Jan 9, 2009

Tech - Microsoft's Ballmer touts 'best version of Windows ever'

Brandon Giggs

LAS VEGAS, Nevada (CNN) -- Microsoft CEO Steve Ballmer kicked off the 2009 International Consumer Electronics Show on Wednesday with an impassioned endorsement of PCs and a sneak peek at the company's future Windows 7 operating system.

As expected, Ballmer announced that Microsoft is releasing a beta version of Windows 7, which will be available for download beginning Friday. The news suggests the world's largest software maker may be giving up efforts to rehabilitate its often-maligned Vista operating system, which was released worldwide in January 2007.

"We are on track to deliver the best version of Windows ever," Ballmer told an audience of several thousand tech professionals and journalists inside a cavernous ballroom at the Venetian hotel. "We're working hard to get it right and get it ready."

Without mentioning the security and compatibility issues that have dogged Vista, Ballmer promised that Windows 7 will make PCs faster and easier to use. He didn't offer a timetable for its official release, although Windows Vista went on sale more than two years after it was issued in beta form.

Early reviews of Windows 7, which was leaked to the Internet in beta form in late December, have been positive

The forthcoming operating system will have touch-screen capability, side-by-side windows for comparison shopping and a "Peek" feature that makes open windows transparent, allowing users to see the icons on their desktop.

"Windows 7 makes it easier to move between the things on your desktop," said Microsoft group project manager Charlotte Jones, who gave a brief demonstration of the system on the hall's giant display screens. Jones said the new system also makes it easier to send files back and forth between home computers. Watch what's on tap at CES 2009 »

Ballmer later yielded the stage to Robbie Bach, president of Microsoft's entertainment and devices division, who praised the explosive growth of the company's Xbox Live online gaming community. Bach also announced forthcoming releases of new versions of Microsoft's popular "Halo" game series: "Halo Wars," due Feb. 28, and "Halo 3: OSDT," which will ship in the fall.

Wednesday's address marked the energetic Ballmer's debut as CES keynote pitchman, a job that had been handled for the past decade by Microsoft chairman and industry pioneer Bill Gates. Ballmer's presentation came two days after a similar, high-profile keynote at the Macworld show in San Francisco by Apple, Microsoft's chief rival, and its vice president Philip Schiller, filling in for the ailing Steve Jobs.

Unlike Schiller, Ballmer tackled the struggling economy head-on in his remarks. He said that although the recession has created "a period of reduced expectations," the tech companies that push forward now with innovative research will fare better in the long-term than the companies that scale back.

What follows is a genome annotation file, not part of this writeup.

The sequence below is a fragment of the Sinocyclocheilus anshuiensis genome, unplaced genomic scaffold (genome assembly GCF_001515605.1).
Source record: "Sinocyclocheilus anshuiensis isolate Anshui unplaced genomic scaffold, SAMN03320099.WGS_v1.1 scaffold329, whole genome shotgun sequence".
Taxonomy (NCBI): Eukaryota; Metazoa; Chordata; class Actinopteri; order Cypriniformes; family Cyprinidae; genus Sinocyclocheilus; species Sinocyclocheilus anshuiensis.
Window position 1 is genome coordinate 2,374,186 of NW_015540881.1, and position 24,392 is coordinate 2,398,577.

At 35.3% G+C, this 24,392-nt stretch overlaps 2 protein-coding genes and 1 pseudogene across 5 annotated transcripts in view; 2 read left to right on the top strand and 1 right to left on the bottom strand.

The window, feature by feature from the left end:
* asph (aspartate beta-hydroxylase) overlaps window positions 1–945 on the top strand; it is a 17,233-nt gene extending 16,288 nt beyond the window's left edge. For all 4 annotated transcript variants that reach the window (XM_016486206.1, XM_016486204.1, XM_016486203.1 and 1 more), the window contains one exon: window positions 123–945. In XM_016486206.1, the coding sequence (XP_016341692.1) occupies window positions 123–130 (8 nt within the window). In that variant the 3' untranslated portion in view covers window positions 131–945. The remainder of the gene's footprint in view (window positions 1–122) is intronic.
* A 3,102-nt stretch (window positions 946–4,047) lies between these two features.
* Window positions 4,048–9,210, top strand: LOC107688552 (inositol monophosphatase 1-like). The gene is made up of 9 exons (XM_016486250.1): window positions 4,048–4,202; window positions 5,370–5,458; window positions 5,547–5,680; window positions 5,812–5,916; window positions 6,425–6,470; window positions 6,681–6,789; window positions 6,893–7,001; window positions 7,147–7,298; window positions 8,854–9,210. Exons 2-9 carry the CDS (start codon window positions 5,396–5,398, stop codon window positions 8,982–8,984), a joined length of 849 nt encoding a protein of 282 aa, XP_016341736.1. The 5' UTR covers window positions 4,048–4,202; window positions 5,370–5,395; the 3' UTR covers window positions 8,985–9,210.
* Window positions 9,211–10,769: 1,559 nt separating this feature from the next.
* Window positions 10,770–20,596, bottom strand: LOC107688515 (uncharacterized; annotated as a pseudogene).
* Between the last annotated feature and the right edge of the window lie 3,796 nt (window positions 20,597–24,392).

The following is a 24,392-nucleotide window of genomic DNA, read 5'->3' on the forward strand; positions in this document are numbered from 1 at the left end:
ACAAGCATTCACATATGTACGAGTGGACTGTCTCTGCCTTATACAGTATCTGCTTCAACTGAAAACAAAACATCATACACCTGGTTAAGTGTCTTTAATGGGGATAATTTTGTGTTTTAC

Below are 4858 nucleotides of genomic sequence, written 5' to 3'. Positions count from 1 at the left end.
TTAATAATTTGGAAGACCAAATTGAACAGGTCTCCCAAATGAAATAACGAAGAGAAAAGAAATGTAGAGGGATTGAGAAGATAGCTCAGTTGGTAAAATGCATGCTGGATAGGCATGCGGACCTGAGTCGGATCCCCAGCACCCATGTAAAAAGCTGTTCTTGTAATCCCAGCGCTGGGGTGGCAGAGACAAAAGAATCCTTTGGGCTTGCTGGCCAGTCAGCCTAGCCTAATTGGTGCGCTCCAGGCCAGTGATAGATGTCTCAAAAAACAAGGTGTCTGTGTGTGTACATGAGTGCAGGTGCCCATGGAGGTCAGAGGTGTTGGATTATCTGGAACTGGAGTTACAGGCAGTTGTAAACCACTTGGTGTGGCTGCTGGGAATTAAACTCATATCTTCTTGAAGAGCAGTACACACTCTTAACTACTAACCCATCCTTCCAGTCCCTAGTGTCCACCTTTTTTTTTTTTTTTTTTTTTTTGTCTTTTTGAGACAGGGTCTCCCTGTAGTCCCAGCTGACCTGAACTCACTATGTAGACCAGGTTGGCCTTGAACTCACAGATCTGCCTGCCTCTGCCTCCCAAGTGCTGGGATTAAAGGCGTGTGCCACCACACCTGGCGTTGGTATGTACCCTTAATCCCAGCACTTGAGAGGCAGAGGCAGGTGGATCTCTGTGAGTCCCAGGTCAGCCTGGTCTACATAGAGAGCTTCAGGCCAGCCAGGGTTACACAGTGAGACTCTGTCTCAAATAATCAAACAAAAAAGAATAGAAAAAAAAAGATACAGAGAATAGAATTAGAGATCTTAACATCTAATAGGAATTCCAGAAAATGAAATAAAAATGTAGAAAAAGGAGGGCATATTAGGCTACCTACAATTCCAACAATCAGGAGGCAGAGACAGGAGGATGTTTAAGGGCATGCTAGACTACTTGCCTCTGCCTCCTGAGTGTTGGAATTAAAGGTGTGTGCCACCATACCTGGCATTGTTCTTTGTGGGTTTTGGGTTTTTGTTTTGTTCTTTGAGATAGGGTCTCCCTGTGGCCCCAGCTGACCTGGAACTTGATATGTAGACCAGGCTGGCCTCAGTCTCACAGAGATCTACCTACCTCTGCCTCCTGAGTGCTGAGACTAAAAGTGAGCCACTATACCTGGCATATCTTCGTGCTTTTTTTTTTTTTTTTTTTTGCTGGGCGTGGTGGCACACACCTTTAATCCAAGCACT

Ballmer said the convergence of screens on computers, TVs and mobile phones is revolutionizing how people communicate with each other.

"Our digital lives will continue to get richer. There's really no turning back from the connected world," he said. "We're on the verge of the kind of technological transformation that only happens once every 10 or 15 years."

As if to prove his point, Ballmer also welcomed onstage program manager Janet Galore, who gave brief demos of some Microsoft product prototypes, including a tabletop-like touch screen and a flexible, wafer-thin digital screen you can roll up like a piece of paper.

In a gentle swipe at Apple, which has gained market share against Microsoft in recent years, Ballmer said the PC remains the best choice for consumers seeking "value and power" in a computer.

"That's why we say, 'I'm a PC and proud of it!" he bellowed -- a reference to a new Microsoft ad campaign that play off similar ads by Apple.

Ballmer also announced that Microsoft has formed a partnership with Verizon Wireless to add Live Search tools to all Verizon smart phones in the U.S.

He also announced a partnership with Dell, which will soon come loaded with Microsoft's Windows Live suite of software, and links between Windows Live and the social-networking site, Facebook.

Reaction to the 90-minute presentation, which also included a performance by Australian musical-comedy trio Tripod, was mixed. Attendees praised the lively pace of Ballmer's talk, but wished he had made more news.

"I really loved what I heard tonight. There's definitely a lot of things to look forward to," said Sebastian Mineau, a Montreal-based blogger with MSN Canada. "It [Windows 7] wasn't a big surprise. But it was still nice to get the confirmation straight from the lion's mouth."

"It was very disappointing," said Ben Sillis, a reporter with ElectricPig, a British tech site. "CES is supposed to be about new products, new stuff. And this had all already been leaked. There was nothing new."

Some 2,700 exhibitors and 130,000 attendees are in Las Vegas for CES, the nation's largest consumer electronics trade show. The event runs through Sunday.

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